The definition of plagiarism is to use another person’s work (words or ideas) without giving clear credit to the source of that information. Plagiarism can be either intentional and unintentional. Intentional plagiarism is cheating. This is when you copy the work of another and call it your own. This includes copying from a book, journal, web page, another term paper, or any other source. Things such as art, graphics, poetry, data, text, computer programs and code, web sites, music and other creative expressions are included as things that can not be copied without proper citing or permission.
Plagiarism is stealing the work of another and then trying to deceive another into believing that work was done by him/her.
Unintentional plagiarism is also cheating. This happens when a writer does not intend to plagiarize, but fails to cite the sources of the information that they use correctly. Even if it is unintentional plagiarism is still a violation.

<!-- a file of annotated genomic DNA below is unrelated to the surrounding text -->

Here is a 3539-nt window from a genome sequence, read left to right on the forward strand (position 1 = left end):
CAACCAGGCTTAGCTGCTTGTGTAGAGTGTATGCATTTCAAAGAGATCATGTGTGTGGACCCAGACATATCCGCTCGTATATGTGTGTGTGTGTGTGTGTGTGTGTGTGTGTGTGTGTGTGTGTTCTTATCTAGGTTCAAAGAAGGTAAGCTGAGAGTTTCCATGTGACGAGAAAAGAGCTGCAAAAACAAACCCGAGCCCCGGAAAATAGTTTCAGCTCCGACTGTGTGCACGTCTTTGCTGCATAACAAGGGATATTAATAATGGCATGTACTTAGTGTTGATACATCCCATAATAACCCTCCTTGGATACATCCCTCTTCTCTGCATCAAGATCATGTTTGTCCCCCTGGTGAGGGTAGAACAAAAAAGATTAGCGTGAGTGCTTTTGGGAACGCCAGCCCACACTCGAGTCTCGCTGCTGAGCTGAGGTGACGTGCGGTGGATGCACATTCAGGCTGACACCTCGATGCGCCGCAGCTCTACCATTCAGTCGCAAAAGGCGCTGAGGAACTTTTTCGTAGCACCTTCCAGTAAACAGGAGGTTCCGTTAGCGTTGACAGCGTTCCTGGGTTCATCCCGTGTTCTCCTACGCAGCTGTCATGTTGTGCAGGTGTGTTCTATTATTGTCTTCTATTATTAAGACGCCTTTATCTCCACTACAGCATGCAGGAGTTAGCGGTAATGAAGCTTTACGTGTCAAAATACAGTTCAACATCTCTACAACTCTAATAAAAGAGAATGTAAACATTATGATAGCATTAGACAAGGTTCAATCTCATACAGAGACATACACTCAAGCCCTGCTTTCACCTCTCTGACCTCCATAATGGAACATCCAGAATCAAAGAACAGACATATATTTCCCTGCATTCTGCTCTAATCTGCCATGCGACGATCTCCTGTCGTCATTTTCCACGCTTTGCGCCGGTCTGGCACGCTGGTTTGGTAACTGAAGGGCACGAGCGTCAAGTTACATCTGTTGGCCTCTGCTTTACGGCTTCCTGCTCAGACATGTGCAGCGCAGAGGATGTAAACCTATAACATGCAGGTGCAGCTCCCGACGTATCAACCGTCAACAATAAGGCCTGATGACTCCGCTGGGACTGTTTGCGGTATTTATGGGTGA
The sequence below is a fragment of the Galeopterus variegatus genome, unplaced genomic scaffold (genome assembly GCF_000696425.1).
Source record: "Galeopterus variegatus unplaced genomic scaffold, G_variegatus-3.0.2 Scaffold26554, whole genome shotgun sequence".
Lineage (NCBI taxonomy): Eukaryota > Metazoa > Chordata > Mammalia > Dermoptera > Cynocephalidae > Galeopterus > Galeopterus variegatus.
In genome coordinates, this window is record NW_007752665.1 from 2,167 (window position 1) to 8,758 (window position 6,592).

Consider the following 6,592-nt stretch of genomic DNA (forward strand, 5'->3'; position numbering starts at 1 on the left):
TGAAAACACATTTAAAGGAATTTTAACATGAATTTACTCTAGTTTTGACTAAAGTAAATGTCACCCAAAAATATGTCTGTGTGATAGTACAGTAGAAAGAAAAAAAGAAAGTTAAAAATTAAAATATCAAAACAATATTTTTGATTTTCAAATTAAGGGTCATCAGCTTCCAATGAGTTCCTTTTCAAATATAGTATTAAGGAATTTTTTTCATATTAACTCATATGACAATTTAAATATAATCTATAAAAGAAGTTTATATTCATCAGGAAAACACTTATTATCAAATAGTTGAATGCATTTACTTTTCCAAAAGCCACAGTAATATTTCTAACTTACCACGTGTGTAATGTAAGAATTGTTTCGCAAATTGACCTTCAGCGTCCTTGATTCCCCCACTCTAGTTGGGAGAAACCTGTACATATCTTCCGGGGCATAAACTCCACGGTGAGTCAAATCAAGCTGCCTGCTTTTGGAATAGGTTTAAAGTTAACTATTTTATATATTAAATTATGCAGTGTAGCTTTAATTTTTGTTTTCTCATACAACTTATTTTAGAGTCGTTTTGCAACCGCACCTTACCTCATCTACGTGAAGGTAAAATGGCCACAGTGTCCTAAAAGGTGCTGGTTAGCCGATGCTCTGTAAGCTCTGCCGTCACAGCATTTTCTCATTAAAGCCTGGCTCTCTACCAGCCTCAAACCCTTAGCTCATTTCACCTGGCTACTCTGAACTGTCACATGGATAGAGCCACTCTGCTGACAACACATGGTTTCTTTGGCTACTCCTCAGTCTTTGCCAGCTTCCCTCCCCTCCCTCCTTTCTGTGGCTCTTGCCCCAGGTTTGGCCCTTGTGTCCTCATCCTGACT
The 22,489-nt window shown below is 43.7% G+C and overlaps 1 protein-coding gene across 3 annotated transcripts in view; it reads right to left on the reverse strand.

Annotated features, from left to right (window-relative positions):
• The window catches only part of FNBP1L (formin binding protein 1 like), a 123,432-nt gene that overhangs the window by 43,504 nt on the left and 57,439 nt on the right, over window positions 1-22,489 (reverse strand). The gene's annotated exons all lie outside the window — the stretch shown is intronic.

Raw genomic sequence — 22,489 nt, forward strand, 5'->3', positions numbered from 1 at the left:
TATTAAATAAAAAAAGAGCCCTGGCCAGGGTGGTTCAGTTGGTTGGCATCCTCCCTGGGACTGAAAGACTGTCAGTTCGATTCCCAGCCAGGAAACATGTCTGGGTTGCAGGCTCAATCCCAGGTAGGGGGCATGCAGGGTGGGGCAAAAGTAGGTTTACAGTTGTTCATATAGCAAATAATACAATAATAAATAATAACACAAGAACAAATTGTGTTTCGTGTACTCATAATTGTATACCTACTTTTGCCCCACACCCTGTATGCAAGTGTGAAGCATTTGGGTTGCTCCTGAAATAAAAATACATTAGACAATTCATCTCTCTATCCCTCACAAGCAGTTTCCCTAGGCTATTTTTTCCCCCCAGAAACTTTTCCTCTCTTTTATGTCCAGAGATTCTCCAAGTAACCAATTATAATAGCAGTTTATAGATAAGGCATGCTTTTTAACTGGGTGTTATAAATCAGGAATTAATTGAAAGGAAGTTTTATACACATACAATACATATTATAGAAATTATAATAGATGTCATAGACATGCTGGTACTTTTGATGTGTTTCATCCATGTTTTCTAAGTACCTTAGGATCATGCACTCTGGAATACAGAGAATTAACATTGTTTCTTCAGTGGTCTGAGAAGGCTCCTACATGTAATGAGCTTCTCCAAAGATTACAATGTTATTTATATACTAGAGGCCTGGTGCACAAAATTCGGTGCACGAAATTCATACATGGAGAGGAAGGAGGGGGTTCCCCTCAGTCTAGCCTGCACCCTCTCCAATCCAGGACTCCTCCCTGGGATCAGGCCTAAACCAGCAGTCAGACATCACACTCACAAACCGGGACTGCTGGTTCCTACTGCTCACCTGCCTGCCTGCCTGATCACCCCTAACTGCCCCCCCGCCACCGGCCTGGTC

Your instructor will let you know which style or format to use for the course project you are working on. Examples of the many different formats that you may be asked to use include, MLA, APA, CBE, and Chicago Manual. If you are unsure of what format to use, ask your instructor. Documentation consists of two parts: documentation within the text and documentation at the end of your paper. In your text, use parentheses to show your reader where you have used each piece of information from your sources.
There are a number of very good web pages that give examples of how and when to cite sources. Including:
Any or all of the below may be consequences if plagiarism is detected.